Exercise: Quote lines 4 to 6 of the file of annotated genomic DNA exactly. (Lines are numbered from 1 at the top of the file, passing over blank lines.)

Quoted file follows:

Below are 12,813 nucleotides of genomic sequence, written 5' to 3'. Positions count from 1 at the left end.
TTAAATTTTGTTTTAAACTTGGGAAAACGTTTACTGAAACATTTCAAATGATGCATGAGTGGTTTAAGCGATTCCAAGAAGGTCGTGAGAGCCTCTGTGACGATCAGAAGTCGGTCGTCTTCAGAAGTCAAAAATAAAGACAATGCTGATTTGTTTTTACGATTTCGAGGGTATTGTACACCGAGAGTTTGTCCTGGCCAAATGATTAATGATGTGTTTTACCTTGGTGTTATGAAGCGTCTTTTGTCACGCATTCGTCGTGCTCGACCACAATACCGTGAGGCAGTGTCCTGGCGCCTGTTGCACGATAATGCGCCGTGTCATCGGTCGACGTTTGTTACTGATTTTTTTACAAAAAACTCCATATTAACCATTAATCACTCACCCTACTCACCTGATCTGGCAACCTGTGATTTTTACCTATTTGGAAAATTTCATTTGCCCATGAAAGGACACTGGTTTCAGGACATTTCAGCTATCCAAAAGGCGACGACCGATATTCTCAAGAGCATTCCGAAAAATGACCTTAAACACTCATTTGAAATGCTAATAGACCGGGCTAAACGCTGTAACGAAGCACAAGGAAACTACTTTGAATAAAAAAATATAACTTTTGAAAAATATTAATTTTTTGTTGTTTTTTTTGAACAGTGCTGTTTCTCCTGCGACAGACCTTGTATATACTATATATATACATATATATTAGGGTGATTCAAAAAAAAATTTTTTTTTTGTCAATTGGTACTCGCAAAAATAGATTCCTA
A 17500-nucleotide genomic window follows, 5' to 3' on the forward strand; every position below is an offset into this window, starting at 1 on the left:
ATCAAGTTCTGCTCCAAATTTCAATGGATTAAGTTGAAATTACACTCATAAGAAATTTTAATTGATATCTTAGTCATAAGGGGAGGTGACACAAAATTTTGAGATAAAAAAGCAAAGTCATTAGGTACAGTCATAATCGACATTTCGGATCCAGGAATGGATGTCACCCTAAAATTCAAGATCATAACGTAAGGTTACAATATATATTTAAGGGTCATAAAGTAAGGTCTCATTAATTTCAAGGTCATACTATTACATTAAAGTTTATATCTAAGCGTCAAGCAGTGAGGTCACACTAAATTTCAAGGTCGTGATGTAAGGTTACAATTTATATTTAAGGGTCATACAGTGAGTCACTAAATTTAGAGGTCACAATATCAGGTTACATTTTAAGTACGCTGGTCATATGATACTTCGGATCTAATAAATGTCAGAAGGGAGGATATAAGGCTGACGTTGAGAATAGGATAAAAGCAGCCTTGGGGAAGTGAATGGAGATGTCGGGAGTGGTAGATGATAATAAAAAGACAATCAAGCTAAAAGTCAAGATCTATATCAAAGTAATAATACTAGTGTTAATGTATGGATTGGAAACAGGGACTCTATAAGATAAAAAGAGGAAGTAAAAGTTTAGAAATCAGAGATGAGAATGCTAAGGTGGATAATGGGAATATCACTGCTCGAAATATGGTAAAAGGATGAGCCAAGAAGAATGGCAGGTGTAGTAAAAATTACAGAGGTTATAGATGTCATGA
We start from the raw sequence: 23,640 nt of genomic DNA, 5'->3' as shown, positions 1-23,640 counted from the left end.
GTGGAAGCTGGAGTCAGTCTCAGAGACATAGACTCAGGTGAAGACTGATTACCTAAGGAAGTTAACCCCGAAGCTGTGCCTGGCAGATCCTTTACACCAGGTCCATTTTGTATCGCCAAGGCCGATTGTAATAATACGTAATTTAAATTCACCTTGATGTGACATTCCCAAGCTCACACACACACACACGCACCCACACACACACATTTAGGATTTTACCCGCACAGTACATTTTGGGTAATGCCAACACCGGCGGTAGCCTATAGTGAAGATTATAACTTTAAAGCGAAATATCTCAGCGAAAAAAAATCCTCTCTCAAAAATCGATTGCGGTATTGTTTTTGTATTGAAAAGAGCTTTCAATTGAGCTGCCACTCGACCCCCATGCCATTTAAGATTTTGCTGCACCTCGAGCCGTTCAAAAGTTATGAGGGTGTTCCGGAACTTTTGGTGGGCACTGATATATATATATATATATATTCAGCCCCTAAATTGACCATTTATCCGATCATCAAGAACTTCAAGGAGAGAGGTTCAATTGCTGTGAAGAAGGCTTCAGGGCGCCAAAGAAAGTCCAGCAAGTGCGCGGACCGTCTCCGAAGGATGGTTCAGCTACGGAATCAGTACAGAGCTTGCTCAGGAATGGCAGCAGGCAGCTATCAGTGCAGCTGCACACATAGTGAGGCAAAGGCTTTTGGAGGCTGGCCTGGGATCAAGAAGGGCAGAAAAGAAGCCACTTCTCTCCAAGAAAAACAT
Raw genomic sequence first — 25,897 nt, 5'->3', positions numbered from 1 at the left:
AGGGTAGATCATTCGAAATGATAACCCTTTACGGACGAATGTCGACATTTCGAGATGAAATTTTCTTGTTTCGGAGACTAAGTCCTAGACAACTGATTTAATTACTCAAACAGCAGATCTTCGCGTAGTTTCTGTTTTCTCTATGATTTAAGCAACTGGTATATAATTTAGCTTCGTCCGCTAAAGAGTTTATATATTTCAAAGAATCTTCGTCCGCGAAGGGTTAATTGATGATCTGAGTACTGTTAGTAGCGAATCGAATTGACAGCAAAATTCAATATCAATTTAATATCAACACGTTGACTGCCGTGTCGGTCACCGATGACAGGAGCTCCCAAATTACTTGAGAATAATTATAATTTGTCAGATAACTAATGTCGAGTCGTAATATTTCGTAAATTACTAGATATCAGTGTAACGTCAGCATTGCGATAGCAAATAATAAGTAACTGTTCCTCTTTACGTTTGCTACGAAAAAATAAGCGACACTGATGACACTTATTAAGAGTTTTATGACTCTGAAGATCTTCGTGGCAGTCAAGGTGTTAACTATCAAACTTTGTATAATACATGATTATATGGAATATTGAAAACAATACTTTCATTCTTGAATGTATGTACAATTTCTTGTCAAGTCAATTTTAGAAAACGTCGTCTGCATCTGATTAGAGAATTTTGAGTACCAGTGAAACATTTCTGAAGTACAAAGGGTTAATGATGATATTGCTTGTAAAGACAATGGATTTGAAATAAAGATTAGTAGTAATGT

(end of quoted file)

ATCAAGTTCTGCTCCAAATTTCAATGGATTAAGTTGAAATTACACTCATAAGAAATTTTAATTGATATCTTAGTCATAAGGGGAGGTGACACAAAATTTTGAGATAAAAAAGCAAAGTCATTAGGTACAGTCATAATCGACATTTCGGATCCAGGAATGGATGTCACCCTAAAATTCAAGATCATAACGTAAGGTTACAATATATATTTAAGGGTCATAAAGTAAGGTCTCATTAATTTCAAGGTCATACTATTACATTAAAGTTTATATCTAAGCGTCAAGCAGTGAGGTCACACTAAATTTCAAGGTCGTGATGTAAGGTTACAATTTATATTTAAGGGTCATACAGTGAGTCACTAAATTTAGAGGTCACAATATCAGGTTACATTTTAAGTACGCTGGTCATATGATACTTCGGATCTAATAAATGTCAGAAGGGAGGATATAAGGCTGACGTTGAGAATAGGATAAAAGCAGCCTTGGGGAAGTGAATGGAGATGTCGGGAGTGGTAGATGATAATAAAAAGACAATCAAGCTAAAAGTCAAGATCTATATCAAAGTAATAATACTAGTGTTAATGTATGGATTGGAAACAGGGACTCTATAAGATAAAAAGAGGAAGTAAAAGTTTAGAAATCAGAGATGAGAATGCTAAGGTGGATAATGGGAATATCACTGCTCGAAATATGGTAAAAGGATGAGCCAAGAAGAATGGCAGGTGTAGTAAAAATTACAGAGGTTATAGATGTCATGA
We start from the raw sequence: 23,640 nt of genomic DNA, 5'->3' as shown, positions 1-23,640 counted from the left end.
GTGGAAGCTGGAGTCAGTCTCAGAGACATAGACTCAGGTGAAGACTGATTACCTAAGGAAGTTAACCCCGAAGCTGTGCCTGGCAGATCCTTTACACCAGGTCCATTTTGTATCGCCAAGGCCGATTGTAATAATACGTAATTTAAATTCACCTTGATGTGACATTCCCAAGCTCACACACACACACACGCACCCACACACACACATTTAGGATTTTACCCGCACAGTACATTTTGGGTAATGCCAACACCGGCGGTAGCCTATAGTGAAGATTATAACTTTAAAGCGAAATATCTCAGCGAAAAAAAATCCTCTCTCAAAAATCGATTGCGGTATTGTTTTTGTATTGAAAAGAGCTTTCAATTGAGCTGCCACTCGACCCCCATGCCATTTAAGATTTTGCTGCACCTCGAGCCGTTCAAAAGTTATGAGGGTGTTCCGGAACTTTTGGTGGGCACTGATATATATATATATATATATTCAGCCCCTAAATTGACCATTTATCCGATCATCAAGAACTTCAAGGAGAGAGGTTCAATTGCTGTGAAGAAGGCTTCAGGGCGCCAAAGAAAGTCCAGCAAGTGCGCGGACCGTCTCCGAAGGATGGTTCAGCTACGGAATCAGTACAGAGCTTGCTCAGGAATGGCAGCAGGCAGCTATCAGTGCAGCTGCACACATAGTGAGGCAAAGGCTTTTGGAGGCTGGCCTGGGATCAAGAAGGGCAGAAAAGAAGCCACTTCTCTCCAAGAAAAACAT